So here I am again, 13 years after earning a bachelor's degree, returning to the same university in order to earn a second. It won't take much time as I only need 8 classes, and technology has advanced so much that I will be able to complete most of the coursework online. I am a different person now. Not only do I have ambition, but I also have the real-life experience of teaching for nearly a decade. I am re-married, and my son is almost 20, pursuing his own college degree. One thing that is similar is that I have a 3-year-old at home, a little girl. My perspective has changed in so many ways from being a parent and a professional, and I will be 40 in less 17 days. I am a non-traditional student once again, but this time so are many of the students in my online classes. There are people who work jobs and raise children. One is a single mom of three kids with a 9-7 job. Another is a married father with two young children who lives hours away. The online courses are filled with non-traditional students who each have different stories. Most are trying to balance a life of family and work with the demands of school in the hope that when they finish they will be in a better place.
I don't mind being a non-traditional student. Sometimes it can be lonely, and it is difficult to empathize with the needs and concerns of the more traditional- this makes group work a special challenge. Honestly, it is all I have known really. And I attribute a large part of my success to my circumstances in life that made me non-traditional.
Ok, so I have finally set myself to writing the first post. I'm not quite sure why it has taken me weeks except that I often feel too distracted or tired. All excuses aside, I am now committing myself to this venture. It is about time I get off my lazy arse and begin to tap out my thoughts somewhere besides the deep recesses of my mind. I'm tired of listening to the voice in my head.
One of the reasons for my delay was in trying to figure out what I would write about. In an effort to make it easy for myself, and in the process just get the job done, I have decided to elaborate on the title I created for this little piece of heaven. It does have a purpose, and I did spend an inordinate amount of time thinking about it. Basically, A Long, Loud Sigh is something that I find escaping from my own lips more and more often the older I grow. I know this is true of many women; therefore, I am not unique. Nevertheless, the reasons are not quite so simplistic.
According to an article posted on Discovery News, there is a scientific basis for sighing. It is a part of a necessary biological process that keeps our breathing in check. " 'So in times of stress, when breathing is less variable, a sigh can reset the respiratory system and loosen the lung's air sacs, or alveoli, which may be accompanied by a sensation of relief, Vlemincx said' " (O'Hanlon). http://news.discovery.com/human/why-we-sigh-breathing.html
Lori P. writes about how sighing is a language that has different meanings for men and women. In her humorous article she states, "Why do women sigh when humans invented words and verbal language? Maybe because we know that some feelings can’t be expressed—or shouldn’t have to be expressed—in words... Women sigh out of irritation, resignation, sadness, fatigue, relief, contentment, and sexual fulfillment. To tell where on this spectrum a particular sigh comes from, one must be keyed into the situation at hand, the sigh tonality, and the sigher’s body language that accompanies the sigh. It sounds far more complicated than it is. You simply have to be able to read a woman’s mind. " http://www.divinecaroline.com/22072/76375-language-sighs#ixzz1vWyamux6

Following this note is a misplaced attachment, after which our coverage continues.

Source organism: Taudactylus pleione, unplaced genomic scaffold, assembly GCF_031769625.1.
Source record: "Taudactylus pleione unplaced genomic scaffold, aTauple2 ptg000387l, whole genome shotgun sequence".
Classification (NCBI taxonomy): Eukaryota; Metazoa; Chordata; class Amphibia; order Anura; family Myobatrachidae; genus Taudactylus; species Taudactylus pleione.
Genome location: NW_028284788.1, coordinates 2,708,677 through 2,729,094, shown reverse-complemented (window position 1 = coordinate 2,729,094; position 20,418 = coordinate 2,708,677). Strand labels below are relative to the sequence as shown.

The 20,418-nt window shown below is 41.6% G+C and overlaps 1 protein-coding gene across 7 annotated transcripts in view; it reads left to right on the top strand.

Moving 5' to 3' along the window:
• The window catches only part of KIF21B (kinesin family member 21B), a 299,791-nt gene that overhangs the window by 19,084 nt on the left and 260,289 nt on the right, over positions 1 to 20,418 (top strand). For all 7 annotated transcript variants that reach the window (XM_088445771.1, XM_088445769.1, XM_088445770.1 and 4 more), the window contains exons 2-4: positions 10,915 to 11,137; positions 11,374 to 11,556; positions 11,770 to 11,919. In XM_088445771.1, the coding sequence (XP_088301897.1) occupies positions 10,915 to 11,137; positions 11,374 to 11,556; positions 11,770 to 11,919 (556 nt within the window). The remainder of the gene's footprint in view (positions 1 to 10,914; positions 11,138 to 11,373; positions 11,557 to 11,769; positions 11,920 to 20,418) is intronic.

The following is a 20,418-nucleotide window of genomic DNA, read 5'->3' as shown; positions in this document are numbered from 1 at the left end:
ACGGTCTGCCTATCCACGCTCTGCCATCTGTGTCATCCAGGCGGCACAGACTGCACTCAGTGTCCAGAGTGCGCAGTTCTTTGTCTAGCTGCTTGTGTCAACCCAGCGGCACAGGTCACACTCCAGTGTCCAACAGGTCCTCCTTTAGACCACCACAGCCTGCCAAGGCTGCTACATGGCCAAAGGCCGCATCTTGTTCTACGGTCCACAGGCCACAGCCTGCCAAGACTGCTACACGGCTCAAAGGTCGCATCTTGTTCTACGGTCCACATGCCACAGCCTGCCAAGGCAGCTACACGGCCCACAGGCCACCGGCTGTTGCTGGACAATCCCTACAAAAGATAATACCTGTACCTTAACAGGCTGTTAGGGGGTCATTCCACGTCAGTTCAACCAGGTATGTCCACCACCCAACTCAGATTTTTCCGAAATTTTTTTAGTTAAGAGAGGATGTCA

Peter Dewolf even goes so far as to define "11 Different Ways Your Girlfriend Will Sigh at You." http://thoughtcatalog.com/2011/the-11-different-ways-your-girlfriend-will-sigh-at-you/
If one were to perform a Google search using the keywords "women sighing," one would find about 2,930,000 results varying from humorous tidbits to questions posted on Yahoo and varying sound bites and song lyrics. I must admit that I did not go beyond the first page in my scholarly research. I already know the reasons behind my sighs.
I must openly admit that my sighs are usually the product of some frustration deep inside me. They signal that I have had enough of whatever is stressing me out. Whether it is my husband reclining on the couch reading a book while it is obvious that the carpet needs vacuumed and dishes are stacking up (and I am running back and forth scrubbing toilets, mopping floors, and dusting around him) or it is my son who is once again focusing more energy on his computer games and programs than his college classes and personal hygiene, does not matter. The sigh is the same. And they both know that a sigh from me signals trouble ahead.
On the other hand, there are also those rare occasions when I sigh simply because I am content. The world is perfect that particular moment, and I have to release the warm fuzzies building inside before I explode. I don't mean to imply that I am this over-stressed woman working myself to the bone every day, nor am I insinuating that I am rarely happy or content. Quite the opposite is true actually. And there are times when a sigh is simply a sigh. Maybe I am tired or bored or who knows what. Most of the time I do not even realize that I am sighing, that is unless my husband points it out by asking me what is wrong or informing me that he knows I think he is an idiot.
A sigh that escapes from my lips embodies so many things. It may be frustration, fatigue, annoyance, or pleasure. I can't explain why or how or when. I just know that it happens, and often. Therefore, I am going to try to embrace the sigh and write about those things that create these feelings within me. Maybe I will learn something about the language of my sighs.
For another person's introspection into sighing, visit Laura's blog, Rebellious Thoughts of a Woman http://www.rebelliousthoughtsofawoman.com/rebellious_thoughts_of_a_/2009/02/the-art-of-sighing-.html
. I found it enlightening.